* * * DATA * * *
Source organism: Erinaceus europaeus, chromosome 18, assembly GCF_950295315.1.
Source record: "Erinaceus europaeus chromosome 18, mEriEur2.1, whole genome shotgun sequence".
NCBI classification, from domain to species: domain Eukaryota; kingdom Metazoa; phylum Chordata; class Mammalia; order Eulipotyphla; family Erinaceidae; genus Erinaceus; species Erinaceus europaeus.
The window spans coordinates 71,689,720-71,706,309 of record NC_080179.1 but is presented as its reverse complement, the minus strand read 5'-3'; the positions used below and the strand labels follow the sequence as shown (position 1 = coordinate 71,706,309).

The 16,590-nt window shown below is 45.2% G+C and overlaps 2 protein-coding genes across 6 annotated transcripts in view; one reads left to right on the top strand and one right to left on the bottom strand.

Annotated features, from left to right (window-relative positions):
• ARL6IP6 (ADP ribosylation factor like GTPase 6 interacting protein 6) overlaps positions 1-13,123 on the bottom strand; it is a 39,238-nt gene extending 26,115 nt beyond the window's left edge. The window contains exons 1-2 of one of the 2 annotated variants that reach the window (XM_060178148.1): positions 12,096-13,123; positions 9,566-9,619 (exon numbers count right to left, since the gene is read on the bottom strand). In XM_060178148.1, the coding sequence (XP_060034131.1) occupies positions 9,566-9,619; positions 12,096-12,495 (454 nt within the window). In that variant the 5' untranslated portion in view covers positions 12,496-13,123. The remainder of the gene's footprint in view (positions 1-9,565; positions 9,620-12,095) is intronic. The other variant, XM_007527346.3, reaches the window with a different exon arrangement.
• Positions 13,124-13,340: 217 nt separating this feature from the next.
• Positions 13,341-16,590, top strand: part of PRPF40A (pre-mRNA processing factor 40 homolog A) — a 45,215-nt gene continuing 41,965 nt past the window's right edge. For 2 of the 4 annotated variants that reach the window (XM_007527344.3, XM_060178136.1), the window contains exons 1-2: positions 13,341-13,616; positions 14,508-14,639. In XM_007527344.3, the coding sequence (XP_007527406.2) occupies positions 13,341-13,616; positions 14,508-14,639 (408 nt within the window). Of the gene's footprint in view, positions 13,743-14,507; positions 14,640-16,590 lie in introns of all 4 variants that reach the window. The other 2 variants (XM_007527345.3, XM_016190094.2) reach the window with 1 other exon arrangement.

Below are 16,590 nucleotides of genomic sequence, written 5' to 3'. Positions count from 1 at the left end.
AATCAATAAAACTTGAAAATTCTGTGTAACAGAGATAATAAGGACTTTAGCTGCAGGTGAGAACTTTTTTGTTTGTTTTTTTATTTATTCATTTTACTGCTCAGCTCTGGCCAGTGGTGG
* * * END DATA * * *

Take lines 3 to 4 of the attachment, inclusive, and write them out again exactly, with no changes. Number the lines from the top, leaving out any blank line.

NCBI classification, from domain to species: domain Eukaryota; kingdom Metazoa; phylum Chordata; class Mammalia; order Eulipotyphla; family Erinaceidae; genus Erinaceus; species Erinaceus europaeus.
The window spans coordinates 71,689,720-71,706,309 of record NC_080179.1 but is presented as its reverse complement, the minus strand read 5'-3'; the positions used below and the strand labels follow the sequence as shown (position 1 = coordinate 71,706,309).